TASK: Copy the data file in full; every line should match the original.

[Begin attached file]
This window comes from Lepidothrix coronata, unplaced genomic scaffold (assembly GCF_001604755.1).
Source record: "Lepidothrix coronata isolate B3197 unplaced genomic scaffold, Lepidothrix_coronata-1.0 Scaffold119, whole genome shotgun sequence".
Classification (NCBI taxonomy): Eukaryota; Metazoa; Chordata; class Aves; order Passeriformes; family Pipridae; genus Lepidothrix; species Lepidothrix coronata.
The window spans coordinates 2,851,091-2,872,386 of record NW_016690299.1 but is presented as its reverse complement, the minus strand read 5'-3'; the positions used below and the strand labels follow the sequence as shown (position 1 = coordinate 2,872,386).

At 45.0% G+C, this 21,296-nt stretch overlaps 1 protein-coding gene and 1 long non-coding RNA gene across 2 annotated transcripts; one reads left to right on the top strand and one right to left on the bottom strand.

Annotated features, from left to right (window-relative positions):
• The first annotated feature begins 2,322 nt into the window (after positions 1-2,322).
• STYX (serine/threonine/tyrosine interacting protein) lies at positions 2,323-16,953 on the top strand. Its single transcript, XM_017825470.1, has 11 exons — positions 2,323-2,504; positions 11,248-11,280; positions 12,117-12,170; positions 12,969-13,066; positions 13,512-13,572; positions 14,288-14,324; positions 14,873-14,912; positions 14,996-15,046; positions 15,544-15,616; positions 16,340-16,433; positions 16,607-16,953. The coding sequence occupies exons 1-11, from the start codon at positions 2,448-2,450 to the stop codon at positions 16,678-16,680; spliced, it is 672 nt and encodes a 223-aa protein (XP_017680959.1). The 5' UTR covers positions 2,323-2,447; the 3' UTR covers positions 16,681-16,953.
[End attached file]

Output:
This window comes from Lepidothrix coronata, unplaced genomic scaffold (assembly GCF_001604755.1).
Source record: "Lepidothrix coronata isolate B3197 unplaced genomic scaffold, Lepidothrix_coronata-1.0 Scaffold119, whole genome shotgun sequence".
Classification (NCBI taxonomy): Eukaryota; Metazoa; Chordata; class Aves; order Passeriformes; family Pipridae; genus Lepidothrix; species Lepidothrix coronata.
The window spans coordinates 2,851,091-2,872,386 of record NW_016690299.1 but is presented as its reverse complement, the minus strand read 5'-3'; the positions used below and the strand labels follow the sequence as shown (position 1 = coordinate 2,872,386).

At 45.0% G+C, this 21,296-nt stretch overlaps 1 protein-coding gene and 1 long non-coding RNA gene across 2 annotated transcripts; one reads left to right on the top strand and one right to left on the bottom strand.

Annotated features, from left to right (window-relative positions):
• The first annotated feature begins 2,322 nt into the window (after positions 1-2,322).
• STYX (serine/threonine/tyrosine interacting protein) lies at positions 2,323-16,953 on the top strand. Its single transcript, XM_017825470.1, has 11 exons — positions 2,323-2,504; positions 11,248-11,280; positions 12,117-12,170; positions 12,969-13,066; positions 13,512-13,572; positions 14,288-14,324; positions 14,873-14,912; positions 14,996-15,046; positions 15,544-15,616; positions 16,340-16,433; positions 16,607-16,953. The coding sequence occupies exons 1-11, from the start codon at positions 2,448-2,450 to the stop codon at positions 16,678-16,680; spliced, it is 672 nt and encodes a 223-aa protein (XP_017680959.1). The 5' UTR covers positions 2,323-2,447; the 3' UTR covers positions 16,681-16,953.